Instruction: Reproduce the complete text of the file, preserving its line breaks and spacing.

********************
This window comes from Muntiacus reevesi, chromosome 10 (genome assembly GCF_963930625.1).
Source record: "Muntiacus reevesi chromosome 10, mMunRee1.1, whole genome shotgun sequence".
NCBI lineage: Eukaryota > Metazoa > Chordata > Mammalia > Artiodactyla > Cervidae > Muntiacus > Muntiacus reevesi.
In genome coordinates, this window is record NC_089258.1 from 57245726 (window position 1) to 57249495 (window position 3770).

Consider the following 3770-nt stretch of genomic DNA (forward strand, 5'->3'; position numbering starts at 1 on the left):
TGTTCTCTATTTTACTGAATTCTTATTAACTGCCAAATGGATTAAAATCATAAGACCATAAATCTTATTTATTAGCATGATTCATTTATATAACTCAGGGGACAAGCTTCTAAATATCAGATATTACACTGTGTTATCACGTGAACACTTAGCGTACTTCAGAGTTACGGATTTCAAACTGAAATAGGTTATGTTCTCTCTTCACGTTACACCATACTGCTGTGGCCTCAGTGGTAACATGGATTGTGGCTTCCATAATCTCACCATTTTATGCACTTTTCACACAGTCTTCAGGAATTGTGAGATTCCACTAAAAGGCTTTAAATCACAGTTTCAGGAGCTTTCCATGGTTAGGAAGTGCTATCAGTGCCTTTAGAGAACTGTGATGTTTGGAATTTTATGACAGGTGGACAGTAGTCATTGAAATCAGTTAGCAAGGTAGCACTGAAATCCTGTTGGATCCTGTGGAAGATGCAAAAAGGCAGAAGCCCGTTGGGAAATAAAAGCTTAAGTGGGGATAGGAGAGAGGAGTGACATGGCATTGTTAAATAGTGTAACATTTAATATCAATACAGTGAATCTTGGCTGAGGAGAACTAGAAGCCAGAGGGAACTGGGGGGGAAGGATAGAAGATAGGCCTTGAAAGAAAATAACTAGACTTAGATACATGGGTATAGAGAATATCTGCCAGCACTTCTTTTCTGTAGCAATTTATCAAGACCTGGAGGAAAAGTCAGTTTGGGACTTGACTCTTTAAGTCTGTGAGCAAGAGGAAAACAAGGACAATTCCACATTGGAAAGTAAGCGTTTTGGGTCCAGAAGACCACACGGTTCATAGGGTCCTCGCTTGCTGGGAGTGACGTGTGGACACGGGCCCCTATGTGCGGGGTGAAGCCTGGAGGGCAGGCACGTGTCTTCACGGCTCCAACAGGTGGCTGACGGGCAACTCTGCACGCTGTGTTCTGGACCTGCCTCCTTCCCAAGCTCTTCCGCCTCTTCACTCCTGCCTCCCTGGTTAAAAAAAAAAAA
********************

This window comes from Muntiacus reevesi, chromosome 10 (genome assembly GCF_963930625.1).
Source record: "Muntiacus reevesi chromosome 10, mMunRee1.1, whole genome shotgun sequence".
NCBI lineage: Eukaryota > Metazoa > Chordata > Mammalia > Artiodactyla > Cervidae > Muntiacus > Muntiacus reevesi.
In genome coordinates, this window is record NC_089258.1 from 57245726 (window position 1) to 57249495 (window position 3770).

Consider the following 3770-nt stretch of genomic DNA (forward strand, 5'->3'; position numbering starts at 1 on the left):
TGTTCTCTATTTTACTGAATTCTTATTAACTGCCAAATGGATTAAAATCATAAGACCATAAATCTTATTTATTAGCATGATTCATTTATATAACTCAGGGGACAAGCTTCTAAATATCAGATATTACACTGTGTTATCACGTGAACACTTAGCGTACTTCAGAGTTACGGATTTCAAACTGAAATAGGTTATGTTCTCTCTTCACGTTACACCATACTGCTGTGGCCTCAGTGGTAACATGGATTGTGGCTTCCATAATCTCACCATTTTATGCACTTTTCACACAGTCTTCAGGAATTGTGAGATTCCACTAAAAGGCTTTAAATCACAGTTTCAGGAGCTTTCCATGGTTAGGAAGTGCTATCAGTGCCTTTAGAGAACTGTGATGTTTGGAATTTTATGACAGGTGGACAGTAGTCATTGAAATCAGTTAGCAAGGTAGCACTGAAATCCTGTTGGATCCTGTGGAAGATGCAAAAAGGCAGAAGCCCGTTGGGAAATAAAAGCTTAAGTGGGGATAGGAGAGAGGAGTGACATGGCATTGTTAAATAGTGTAACATTTAATATCAATACAGTGAATCTTGGCTGAGGAGAACTAGAAGCCAGAGGGAACTGGGGGGGAAGGATAGAAGATAGGCCTTGAAAGAAAATAACTAGACTTAGATACATGGGTATAGAGAATATCTGCCAGCACTTCTTTTCTGTAGCAATTTATCAAGACCTGGAGGAAAAGTCAGTTTGGGACTTGACTCTTTAAGTCTGTGAGCAAGAGGAAAACAAGGACAATTCCACATTGGAAAGTAAGCGTTTTGGGTCCAGAAGACCACACGGTTCATAGGGTCCTCGCTTGCTGGGAGTGACGTGTGGACACGGGCCCCTATGTGCGGGGTGAAGCCTGGAGGGCAGGCACGTGTCTTCACGGCTCCAACAGGTGGCTGACGGGCAACTCTGCACGCTGTGTTCTGGACCTGCCTCCTTCCCAAGCTCTTCCGCCTCTTCACTCCTGCCTCCCTGGTTAAAAAAAAAAAA